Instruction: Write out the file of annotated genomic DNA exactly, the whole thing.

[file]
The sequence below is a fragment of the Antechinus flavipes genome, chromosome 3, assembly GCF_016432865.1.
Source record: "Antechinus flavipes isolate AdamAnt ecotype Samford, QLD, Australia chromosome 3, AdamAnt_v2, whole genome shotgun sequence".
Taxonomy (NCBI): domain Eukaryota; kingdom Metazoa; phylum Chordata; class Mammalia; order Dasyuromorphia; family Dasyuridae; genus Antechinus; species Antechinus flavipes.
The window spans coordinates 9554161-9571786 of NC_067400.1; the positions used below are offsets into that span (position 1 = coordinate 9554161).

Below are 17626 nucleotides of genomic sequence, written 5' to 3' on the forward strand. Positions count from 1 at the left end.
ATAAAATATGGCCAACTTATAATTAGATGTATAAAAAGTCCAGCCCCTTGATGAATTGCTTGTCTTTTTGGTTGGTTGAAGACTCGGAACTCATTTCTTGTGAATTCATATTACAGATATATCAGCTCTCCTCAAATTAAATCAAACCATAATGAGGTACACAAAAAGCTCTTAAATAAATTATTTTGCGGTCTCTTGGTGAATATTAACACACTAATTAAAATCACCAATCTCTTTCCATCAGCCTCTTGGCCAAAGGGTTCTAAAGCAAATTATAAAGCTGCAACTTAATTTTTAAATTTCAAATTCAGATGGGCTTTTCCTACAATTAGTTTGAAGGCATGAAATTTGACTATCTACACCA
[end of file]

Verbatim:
The sequence below is a fragment of the Antechinus flavipes genome, chromosome 3, assembly GCF_016432865.1.
Source record: "Antechinus flavipes isolate AdamAnt ecotype Samford, QLD, Australia chromosome 3, AdamAnt_v2, whole genome shotgun sequence".
Taxonomy (NCBI): domain Eukaryota; kingdom Metazoa; phylum Chordata; class Mammalia; order Dasyuromorphia; family Dasyuridae; genus Antechinus; species Antechinus flavipes.
The window spans coordinates 9554161-9571786 of NC_067400.1; the positions used below are offsets into that span (position 1 = coordinate 9554161).

Below are 17626 nucleotides of genomic sequence, written 5' to 3' on the forward strand. Positions count from 1 at the left end.
ATAAAATATGGCCAACTTATAATTAGATGTATAAAAAGTCCAGCCCCTTGATGAATTGCTTGTCTTTTTGGTTGGTTGAAGACTCGGAACTCATTTCTTGTGAATTCATATTACAGATATATCAGCTCTCCTCAAATTAAATCAAACCATAATGAGGTACACAAAAAGCTCTTAAATAAATTATTTTGCGGTCTCTTGGTGAATATTAACACACTAATTAAAATCACCAATCTCTTTCCATCAGCCTCTTGGCCAAAGGGTTCTAAAGCAAATTATAAAGCTGCAACTTAATTTTTAAATTTCAAATTCAGATGGGCTTTTCCTACAATTAGTTTGAAGGCATGAAATTTGACTATCTACACCA